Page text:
Who is the most important figure so far in the work of the Jan. 6 committee? Vice-chair Liz Cheney, whose narrative skill has painted a clear portrait of a President out to seize power at all costs? The parade of Trump White House officials, ranging from an Attorney General to a 26-year-old staff assistant, who have detailed the increasingly deranged and dangerous tactics embraced by Trump?
Maybe none of them. There’s a strong case emerging that it’s Representative Kevin McCarthy, the leader of the House Republicans — not for what he did, but for how he misplayed his hand.
McCarthy’s refusal to play nice with the committee was intended as a form of smart hardball: It let Republicans claim the whole thing was a Democratic charade. But given the committee’s success so far in building its case, it now looks shortsighted. He missed a real opportunity to gum up the works.
Had it not been for his decision to refuse any GOP participation with the committee, the last few weeks would have looked and sounded very different. Here’s why:
After Senate Republican leader Mitch McConnell torpedoed the idea of a bipartisan independent commission to examine the events of Jan. 6, House speaker Nancy Pelosi proposed a “select committee,” to be composed of eight Democrats and five Republicans, the latter picked by leader McCarthy but subject to Pelosi’s veto. She rejected two of them: Ohio Rep. Jim Jordan and Indiana’s Jim Banks, both die-hard Trumpers who had voted against certifying the 2020 Presidential election. (Jordan had already assailed the whole idea of the committee as a partisan stunt, and Banks had urged the committee to expand its focus to violence during the Black Lives Matter protests of 2020.) Pelosi accepted the other three GOP members, all of whom had voted against Trump’s impeachment, and one of whom — Troy Nehls of Texas — had also voted against certifying the election results.
At that point, instead of letting three Trump-friendly Republicans join the committee, McCarthy pulled the plug. Calling her actions “an egregious abuse of power,” he said: “Unless Speaker Pelosi reverses course and seats all five Republican nominees, Republicans will not be party to their sham process and will instead pursue our own investigation of the facts.” In the end, the only Republicans who agreed to join the committee were the two sternest GOP critics of Trump’s behavior, Cheney and Illinois Rep. Adam Kinzinger.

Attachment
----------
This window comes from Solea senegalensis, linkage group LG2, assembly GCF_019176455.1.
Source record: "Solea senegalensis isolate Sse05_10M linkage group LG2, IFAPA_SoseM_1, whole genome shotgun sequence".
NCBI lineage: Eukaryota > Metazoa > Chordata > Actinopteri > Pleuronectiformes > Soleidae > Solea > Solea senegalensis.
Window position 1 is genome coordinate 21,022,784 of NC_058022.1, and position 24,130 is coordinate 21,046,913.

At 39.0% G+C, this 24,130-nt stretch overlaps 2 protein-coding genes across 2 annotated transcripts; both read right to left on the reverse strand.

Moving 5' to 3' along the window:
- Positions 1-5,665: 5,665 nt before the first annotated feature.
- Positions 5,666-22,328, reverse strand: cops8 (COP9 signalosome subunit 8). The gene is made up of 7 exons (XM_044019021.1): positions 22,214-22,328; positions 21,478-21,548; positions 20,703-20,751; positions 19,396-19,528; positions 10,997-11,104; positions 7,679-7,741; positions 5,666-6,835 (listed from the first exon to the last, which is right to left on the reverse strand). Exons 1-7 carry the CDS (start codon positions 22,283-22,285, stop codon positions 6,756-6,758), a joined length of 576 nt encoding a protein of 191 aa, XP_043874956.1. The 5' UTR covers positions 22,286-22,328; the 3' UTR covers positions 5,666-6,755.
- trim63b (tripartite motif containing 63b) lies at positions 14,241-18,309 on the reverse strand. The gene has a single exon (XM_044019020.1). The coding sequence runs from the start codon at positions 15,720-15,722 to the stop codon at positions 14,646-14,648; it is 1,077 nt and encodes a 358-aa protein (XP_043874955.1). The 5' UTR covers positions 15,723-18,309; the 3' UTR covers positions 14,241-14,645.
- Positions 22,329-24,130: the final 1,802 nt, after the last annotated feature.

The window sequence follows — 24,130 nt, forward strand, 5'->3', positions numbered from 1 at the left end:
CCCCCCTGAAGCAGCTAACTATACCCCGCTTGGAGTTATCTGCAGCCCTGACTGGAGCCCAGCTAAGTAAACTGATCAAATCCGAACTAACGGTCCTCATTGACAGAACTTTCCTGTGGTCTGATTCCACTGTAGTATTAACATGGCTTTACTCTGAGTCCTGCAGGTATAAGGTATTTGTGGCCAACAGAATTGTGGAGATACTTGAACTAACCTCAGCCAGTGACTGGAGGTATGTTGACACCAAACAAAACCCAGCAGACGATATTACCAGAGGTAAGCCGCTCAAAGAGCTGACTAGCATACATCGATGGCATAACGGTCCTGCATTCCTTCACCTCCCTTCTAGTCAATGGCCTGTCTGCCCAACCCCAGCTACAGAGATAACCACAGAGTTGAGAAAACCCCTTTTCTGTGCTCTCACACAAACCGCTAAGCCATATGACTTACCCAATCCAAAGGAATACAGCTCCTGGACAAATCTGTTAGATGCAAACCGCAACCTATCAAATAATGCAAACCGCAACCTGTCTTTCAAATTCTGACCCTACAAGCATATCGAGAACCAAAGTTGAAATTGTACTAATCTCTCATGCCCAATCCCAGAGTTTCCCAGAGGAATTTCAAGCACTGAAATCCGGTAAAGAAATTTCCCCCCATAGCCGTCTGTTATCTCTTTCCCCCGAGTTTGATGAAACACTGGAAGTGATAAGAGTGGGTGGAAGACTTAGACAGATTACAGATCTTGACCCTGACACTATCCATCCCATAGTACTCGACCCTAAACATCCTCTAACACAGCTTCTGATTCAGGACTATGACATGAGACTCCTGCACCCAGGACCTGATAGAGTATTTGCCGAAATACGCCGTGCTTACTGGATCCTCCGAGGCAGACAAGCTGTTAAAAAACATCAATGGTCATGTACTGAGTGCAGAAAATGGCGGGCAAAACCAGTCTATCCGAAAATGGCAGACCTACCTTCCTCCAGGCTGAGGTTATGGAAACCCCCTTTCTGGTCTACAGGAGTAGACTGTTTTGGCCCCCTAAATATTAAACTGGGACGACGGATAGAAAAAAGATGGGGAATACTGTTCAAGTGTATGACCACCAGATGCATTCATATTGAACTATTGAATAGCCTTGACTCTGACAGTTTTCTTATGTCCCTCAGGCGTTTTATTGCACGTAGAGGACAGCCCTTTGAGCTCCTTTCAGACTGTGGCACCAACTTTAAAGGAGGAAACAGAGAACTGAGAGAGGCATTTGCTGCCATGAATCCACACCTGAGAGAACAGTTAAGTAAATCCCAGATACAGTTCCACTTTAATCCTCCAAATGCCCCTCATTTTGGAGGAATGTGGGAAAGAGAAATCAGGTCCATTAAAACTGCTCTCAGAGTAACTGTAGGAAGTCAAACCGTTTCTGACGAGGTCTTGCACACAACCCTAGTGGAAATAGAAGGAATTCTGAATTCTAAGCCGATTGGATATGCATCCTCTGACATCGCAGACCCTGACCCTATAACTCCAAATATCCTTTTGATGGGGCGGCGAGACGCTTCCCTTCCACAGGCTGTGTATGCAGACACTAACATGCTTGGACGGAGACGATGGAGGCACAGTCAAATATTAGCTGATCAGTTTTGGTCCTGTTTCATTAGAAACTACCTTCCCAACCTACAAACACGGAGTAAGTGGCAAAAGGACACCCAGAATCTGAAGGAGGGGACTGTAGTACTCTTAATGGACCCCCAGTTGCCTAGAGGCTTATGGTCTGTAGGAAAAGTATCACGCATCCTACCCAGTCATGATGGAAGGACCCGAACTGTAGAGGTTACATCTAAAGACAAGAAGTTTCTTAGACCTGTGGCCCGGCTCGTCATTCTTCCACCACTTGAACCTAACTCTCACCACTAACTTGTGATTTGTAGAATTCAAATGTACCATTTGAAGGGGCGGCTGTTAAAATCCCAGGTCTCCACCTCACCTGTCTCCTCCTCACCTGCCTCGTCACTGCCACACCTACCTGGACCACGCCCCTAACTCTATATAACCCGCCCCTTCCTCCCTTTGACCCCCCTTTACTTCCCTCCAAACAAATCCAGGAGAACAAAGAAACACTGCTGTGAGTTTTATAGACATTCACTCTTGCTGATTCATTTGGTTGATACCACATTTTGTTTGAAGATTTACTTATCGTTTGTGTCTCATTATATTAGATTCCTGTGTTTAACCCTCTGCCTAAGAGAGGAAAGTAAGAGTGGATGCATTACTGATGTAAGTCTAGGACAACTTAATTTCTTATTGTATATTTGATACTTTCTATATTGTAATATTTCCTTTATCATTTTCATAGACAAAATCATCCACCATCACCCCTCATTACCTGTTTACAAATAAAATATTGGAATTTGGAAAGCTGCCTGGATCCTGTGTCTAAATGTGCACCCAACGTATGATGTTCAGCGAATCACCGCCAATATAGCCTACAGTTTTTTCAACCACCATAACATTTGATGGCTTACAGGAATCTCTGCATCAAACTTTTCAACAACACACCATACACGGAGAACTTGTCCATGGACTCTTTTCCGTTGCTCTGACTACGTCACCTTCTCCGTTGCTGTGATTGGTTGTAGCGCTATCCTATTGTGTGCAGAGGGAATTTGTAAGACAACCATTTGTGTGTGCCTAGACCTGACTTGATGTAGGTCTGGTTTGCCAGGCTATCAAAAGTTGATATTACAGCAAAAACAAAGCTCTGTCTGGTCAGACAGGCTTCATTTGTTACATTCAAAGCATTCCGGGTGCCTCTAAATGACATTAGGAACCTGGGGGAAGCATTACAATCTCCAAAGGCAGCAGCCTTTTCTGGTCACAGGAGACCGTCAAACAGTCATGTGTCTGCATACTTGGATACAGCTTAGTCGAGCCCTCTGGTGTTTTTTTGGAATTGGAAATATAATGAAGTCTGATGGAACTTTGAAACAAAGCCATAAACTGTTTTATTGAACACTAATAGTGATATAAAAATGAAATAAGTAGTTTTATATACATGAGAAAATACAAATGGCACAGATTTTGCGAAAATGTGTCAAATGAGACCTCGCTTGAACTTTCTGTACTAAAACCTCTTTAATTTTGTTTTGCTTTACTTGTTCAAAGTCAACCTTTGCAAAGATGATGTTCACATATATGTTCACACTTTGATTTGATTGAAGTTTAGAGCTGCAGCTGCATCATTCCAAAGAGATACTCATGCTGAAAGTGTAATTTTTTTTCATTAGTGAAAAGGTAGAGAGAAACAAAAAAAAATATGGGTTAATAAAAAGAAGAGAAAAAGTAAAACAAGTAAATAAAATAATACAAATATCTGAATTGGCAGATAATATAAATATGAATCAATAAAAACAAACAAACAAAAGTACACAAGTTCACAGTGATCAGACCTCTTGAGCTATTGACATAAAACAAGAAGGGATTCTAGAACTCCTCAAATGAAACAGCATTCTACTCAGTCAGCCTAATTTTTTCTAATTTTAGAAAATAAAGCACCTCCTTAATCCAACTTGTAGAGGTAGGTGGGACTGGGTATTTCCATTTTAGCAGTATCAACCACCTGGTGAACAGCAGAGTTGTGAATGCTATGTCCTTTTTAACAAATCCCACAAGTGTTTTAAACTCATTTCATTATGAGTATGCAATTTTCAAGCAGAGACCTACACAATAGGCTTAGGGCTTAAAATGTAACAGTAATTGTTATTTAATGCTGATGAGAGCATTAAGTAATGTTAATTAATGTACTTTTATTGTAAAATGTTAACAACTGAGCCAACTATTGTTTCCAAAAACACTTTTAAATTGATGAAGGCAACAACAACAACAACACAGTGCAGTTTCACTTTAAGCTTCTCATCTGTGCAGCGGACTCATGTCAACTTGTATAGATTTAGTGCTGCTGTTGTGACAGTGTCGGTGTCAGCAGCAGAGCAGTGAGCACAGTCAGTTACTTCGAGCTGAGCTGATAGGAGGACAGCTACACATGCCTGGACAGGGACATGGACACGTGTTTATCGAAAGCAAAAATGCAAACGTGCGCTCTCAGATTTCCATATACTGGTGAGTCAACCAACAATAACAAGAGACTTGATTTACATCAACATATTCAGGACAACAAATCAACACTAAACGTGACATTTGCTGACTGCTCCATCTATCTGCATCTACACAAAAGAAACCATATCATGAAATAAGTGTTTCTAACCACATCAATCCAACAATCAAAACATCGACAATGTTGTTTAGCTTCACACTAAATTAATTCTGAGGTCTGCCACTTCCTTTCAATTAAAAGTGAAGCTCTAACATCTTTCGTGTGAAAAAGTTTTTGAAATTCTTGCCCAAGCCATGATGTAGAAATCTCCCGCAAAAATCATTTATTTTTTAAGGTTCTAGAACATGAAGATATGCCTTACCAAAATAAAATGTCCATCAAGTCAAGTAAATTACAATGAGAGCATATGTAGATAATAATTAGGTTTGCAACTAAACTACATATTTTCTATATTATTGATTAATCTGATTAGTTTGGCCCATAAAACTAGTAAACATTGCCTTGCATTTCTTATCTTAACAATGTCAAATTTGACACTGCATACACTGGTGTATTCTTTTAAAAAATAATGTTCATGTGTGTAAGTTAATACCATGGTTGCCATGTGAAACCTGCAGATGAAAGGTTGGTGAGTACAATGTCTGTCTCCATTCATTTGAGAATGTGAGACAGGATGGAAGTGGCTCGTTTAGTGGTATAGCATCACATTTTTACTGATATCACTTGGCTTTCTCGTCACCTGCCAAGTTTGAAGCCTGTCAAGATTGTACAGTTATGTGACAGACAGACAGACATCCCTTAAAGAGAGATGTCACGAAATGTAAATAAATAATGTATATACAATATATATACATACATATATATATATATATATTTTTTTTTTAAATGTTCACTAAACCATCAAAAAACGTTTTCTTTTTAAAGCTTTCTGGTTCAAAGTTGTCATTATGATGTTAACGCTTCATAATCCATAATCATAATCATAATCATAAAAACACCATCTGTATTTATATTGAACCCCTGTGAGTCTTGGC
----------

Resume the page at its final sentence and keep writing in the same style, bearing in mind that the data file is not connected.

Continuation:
It’s hard to overstate the significance of what McCarthy did. The committee is still, technically, “bipartisan.” But it’s wholly in the hands of members with (to put it mildly) deep doubts about Donald Trump’s behavior surrounding the Jan. 6 insurrection. This in turn guaranteed, from the beginning, that the committee could frame its case with no pushback, no counterarguments, no attempt to delay or disrupt or sidetrack the case the committee was relentlessly building.
I have been watching Congressional committees for decades, going back to the Army-McCarthy hearings, and in every case I can think of, there were significant divisions within those committees — partisan, ideological, institutional. The Senate Watergate committee, for example, had at least one Nixon loyalist and another, Howard Baker, whose original intention was to exculpate Nixon. The House Judiciary Committee that oversaw Bill Clinton’s impeachment was riven by furious partisan exchanges, as was the House Intelligence Committee that probed Donald Trump’s behavior with Ukraine. Every recent Supreme Court confirmation hearing has been a wearisome back-and-forth between members embracing or rejecting the nominee.
That’s what has made the Jan. 6 hearings so different: It has been the equivalent of a presentation to the grand jury, where the prosecutor lays out a case with no rebuttal from a prospective defendant.
(Side note: those of us welcoming the powerful case laid out by the committee may want to ask what Republicans have learned about the use of such a select committee, should they gain control of the House this fall.)
Now imagine what the Jan. 6 committee would have looked like with five Republicans on the panel, three of them Trump loyalists picked by McCarthy. How many times would there have been objections to playing snippets of taped testimony, rather than playing the entire testimony? Why not bring witnesses in for live examinations, with skeptical questioning from the minority? How many times would a member have objected to tapes on grounds of hearsay, leading to lengthy disputes? How many GOP members would have demanded testimony from FBI and National Guard and Capitol Hill Police officials, to lay out a case that the rioting was in part the fault of these bodies? Would there have been an effort to make the case that there were irregularities in the election—if not the Venezuelan-Italian satellite-Chinese bamboo ballots lunacy, then in the more “respectable” case that courts and state election officials had exceeded their power in making voting more accessible? Would GOP members have echoed Jim Banks’ demand that the committee look into the violence that accompanied some of the protests in these of George Floyd’s murder?
To be clear, the evidence offered so far by the committee has been powerful, even shocking, enough so that its impact would likely have survived any attempt to undercut it. But what has made it all the more powerful and shocking is the uninterrupted narrative flow, the skillful packaging of texts and testimony (under the guiding hand of TV news executive James Goldston). There is simply no way five GOP members of the committee would have sat by silently as that narrative unspooled.
But thanks to Kevin McCarthy, those seats went unfilled. For that, the country owes him a deep, if thoroughly insincere, debt of gratitude.